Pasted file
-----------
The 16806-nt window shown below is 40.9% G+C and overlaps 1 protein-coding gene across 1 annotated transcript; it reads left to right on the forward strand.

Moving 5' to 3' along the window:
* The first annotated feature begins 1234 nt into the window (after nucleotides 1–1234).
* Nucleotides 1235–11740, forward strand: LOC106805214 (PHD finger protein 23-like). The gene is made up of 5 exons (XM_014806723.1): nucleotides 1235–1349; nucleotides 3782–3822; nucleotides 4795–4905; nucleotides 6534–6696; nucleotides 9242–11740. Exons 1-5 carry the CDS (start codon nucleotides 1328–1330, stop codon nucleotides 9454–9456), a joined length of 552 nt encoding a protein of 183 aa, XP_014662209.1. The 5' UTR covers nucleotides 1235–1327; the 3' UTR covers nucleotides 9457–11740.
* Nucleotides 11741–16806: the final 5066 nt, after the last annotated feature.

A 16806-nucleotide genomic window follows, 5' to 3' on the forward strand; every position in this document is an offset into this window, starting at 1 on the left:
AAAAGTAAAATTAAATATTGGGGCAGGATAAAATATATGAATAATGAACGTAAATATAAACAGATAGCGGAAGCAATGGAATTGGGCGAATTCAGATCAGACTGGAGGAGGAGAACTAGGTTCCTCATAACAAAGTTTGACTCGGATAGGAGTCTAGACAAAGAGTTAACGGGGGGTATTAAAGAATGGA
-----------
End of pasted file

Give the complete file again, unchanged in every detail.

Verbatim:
The 16806-nt window shown below is 40.9% G+C and overlaps 1 protein-coding gene across 1 annotated transcript; it reads left to right on the forward strand.

Moving 5' to 3' along the window:
* The first annotated feature begins 1234 nt into the window (after nucleotides 1–1234).
* Nucleotides 1235–11740, forward strand: LOC106805214 (PHD finger protein 23-like). The gene is made up of 5 exons (XM_014806723.1): nucleotides 1235–1349; nucleotides 3782–3822; nucleotides 4795–4905; nucleotides 6534–6696; nucleotides 9242–11740. Exons 1-5 carry the CDS (start codon nucleotides 1328–1330, stop codon nucleotides 9454–9456), a joined length of 552 nt encoding a protein of 183 aa, XP_014662209.1. The 5' UTR covers nucleotides 1235–1327; the 3' UTR covers nucleotides 9457–11740.
* Nucleotides 11741–16806: the final 5066 nt, after the last annotated feature.

A 16806-nucleotide genomic window follows, 5' to 3' on the forward strand; every position in this document is an offset into this window, starting at 1 on the left:
AAAAGTAAAATTAAATATTGGGGCAGGATAAAATATATGAATAATGAACGTAAATATAAACAGATAGCGGAAGCAATGGAATTGGGCGAATTCAGATCAGACTGGAGGAGGAGAACTAGGTTCCTCATAACAAAGTTTGACTCGGATAGGAGTCTAGACAAAGAGTTAACGGGGGGTATTAAAGAATGGA